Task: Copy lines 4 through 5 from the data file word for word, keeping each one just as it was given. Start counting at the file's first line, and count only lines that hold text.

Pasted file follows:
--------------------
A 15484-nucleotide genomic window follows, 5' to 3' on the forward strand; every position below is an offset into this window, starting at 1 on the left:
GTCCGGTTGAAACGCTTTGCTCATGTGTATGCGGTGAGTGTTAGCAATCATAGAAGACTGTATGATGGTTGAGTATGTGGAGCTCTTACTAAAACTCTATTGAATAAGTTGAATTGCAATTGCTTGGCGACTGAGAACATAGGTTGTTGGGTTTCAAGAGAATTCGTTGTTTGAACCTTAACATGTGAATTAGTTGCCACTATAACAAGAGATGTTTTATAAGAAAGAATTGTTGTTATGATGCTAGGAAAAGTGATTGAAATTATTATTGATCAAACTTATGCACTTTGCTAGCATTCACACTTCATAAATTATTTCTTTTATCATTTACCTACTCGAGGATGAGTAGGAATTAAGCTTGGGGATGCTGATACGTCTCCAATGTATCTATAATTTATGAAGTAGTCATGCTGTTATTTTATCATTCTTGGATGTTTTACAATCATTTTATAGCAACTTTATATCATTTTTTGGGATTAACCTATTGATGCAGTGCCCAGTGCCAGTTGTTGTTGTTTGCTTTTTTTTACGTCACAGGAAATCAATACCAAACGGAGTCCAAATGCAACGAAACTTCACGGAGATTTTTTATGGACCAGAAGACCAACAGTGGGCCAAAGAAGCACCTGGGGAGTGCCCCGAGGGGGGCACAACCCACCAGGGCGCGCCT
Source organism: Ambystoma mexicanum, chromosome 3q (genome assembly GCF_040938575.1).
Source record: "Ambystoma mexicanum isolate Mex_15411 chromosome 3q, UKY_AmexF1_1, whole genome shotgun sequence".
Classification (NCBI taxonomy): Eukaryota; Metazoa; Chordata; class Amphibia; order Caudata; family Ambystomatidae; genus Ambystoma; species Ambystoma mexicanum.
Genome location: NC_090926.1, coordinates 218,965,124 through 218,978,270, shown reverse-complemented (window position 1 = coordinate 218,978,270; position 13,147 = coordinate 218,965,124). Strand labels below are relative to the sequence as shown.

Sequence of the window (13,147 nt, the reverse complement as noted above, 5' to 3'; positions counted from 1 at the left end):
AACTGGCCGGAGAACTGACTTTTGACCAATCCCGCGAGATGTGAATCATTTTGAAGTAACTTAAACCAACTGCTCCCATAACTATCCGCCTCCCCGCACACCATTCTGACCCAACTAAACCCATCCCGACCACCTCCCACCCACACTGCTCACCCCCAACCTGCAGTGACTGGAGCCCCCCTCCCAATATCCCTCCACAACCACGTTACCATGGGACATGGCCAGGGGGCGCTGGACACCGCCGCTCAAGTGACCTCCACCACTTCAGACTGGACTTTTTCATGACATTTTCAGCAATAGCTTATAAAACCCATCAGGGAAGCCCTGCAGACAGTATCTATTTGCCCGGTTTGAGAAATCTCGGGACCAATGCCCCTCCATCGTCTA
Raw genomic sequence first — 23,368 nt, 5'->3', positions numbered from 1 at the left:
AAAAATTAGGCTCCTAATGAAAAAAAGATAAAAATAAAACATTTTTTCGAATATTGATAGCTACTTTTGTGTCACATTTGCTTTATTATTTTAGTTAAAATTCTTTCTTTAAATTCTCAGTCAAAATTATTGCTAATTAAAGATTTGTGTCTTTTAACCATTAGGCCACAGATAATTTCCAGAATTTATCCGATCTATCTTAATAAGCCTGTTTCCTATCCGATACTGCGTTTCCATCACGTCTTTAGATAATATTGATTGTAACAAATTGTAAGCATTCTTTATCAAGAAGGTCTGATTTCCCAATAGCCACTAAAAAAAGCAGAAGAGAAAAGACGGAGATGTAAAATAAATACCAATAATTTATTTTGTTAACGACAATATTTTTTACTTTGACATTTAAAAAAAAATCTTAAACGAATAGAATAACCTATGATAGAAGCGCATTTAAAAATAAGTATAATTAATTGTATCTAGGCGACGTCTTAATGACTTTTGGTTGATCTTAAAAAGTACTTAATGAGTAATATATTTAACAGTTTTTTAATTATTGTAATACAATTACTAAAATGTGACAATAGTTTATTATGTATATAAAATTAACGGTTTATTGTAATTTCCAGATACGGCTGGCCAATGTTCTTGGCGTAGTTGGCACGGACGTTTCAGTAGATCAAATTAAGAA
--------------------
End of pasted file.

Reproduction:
Source record: "Ambystoma mexicanum isolate Mex_15411 chromosome 3q, UKY_AmexF1_1, whole genome shotgun sequence".
Classification (NCBI taxonomy): Eukaryota; Metazoa; Chordata; class Amphibia; order Caudata; family Ambystomatidae; genus Ambystoma; species Ambystoma mexicanum.